George R. Packard and Wanda Lundy led a lively session on “Prophetic Planning: Collaborative Discernment and Consensus in a Context of Strategic Prophesy and Evangelism” here at the 2009 National Multicultural Conference, during the inaugural Big Tent event June 11-13.
Packard — who’s a facilitator, trainer, and consultant with Bridging Futures LLC of Santa Fe, New Mexico — says it all comes down to an initial focusing question: “What do we need to do to enable this congregation to care for and be the agent of change in this part of the world?”
The starting place is prayer, he said. “The first thing is to build consensus around what your intentions are,” said Packard. “If I were going to substitute a word for consensus, it would be prayer. When we pray we are infused with God’s intention. The more we pray with our own intentions, interacting with the Holy Spirit, the more we become infused with God’s will.”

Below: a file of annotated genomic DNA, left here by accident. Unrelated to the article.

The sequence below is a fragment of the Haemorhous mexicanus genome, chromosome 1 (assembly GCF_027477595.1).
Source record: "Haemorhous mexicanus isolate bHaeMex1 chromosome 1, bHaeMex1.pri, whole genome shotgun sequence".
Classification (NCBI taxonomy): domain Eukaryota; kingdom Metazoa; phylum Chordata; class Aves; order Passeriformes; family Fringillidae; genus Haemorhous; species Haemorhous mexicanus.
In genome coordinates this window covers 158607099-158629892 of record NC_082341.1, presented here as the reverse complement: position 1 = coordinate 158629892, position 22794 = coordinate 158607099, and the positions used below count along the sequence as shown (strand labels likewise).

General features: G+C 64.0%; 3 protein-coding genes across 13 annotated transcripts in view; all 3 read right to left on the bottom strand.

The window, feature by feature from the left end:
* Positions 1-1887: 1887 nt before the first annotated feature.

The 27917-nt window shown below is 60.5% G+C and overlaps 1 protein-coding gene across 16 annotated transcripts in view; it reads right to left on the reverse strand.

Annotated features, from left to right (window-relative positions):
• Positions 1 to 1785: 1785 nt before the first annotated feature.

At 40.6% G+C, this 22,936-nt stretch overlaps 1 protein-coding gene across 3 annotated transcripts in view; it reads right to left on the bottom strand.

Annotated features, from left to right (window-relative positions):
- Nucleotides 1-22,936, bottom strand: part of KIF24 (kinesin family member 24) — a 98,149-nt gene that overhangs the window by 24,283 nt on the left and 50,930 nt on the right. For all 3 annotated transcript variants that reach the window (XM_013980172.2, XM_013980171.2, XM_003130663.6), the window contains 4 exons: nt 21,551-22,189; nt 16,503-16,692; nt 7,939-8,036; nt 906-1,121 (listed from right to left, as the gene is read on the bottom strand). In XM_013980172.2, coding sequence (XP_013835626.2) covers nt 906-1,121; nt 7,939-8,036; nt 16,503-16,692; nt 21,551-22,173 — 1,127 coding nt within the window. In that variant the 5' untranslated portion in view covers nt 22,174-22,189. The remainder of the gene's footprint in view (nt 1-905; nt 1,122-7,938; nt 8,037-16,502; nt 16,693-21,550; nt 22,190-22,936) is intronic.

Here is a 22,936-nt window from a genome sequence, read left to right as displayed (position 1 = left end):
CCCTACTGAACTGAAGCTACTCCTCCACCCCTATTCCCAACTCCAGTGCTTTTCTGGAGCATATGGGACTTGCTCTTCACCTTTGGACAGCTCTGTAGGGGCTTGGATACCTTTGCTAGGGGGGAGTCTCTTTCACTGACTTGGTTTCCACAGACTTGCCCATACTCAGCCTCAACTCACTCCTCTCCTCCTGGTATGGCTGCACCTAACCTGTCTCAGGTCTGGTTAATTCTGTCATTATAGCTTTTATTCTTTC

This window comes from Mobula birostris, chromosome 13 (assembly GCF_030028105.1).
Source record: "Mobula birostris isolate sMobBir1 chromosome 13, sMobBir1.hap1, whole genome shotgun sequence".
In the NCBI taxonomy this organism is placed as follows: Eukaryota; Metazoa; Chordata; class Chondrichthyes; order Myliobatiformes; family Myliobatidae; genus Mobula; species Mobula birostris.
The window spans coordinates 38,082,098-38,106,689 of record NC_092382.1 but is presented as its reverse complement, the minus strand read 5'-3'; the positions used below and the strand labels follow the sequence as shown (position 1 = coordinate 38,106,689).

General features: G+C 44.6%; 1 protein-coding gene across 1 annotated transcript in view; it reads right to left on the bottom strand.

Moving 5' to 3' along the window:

He added: “Whenever you start to think it’s your plan, it’s time to get your ‘obedience costume’ on.”
Many churches are experts at short-term project planning, Packard acknowledged. But groups also need long range vision planning.
Once the central focus that brings a group together is established, it’s time to get down to the nitty-gritty of planning. One helpful technique is to brainstorm plans using the “SWOT” method — identifying strengths, weaknesses, opportunities, and threats.
Strategic planning permits groups to quit “wallowing in despair,” Packard said, and focus on resolving obstacles so vision can be realized.
Erin Cox-Holmes is associate general presbyter for Kiskiminetas Presbytery and a frequent contributor to Presbyterian News Service.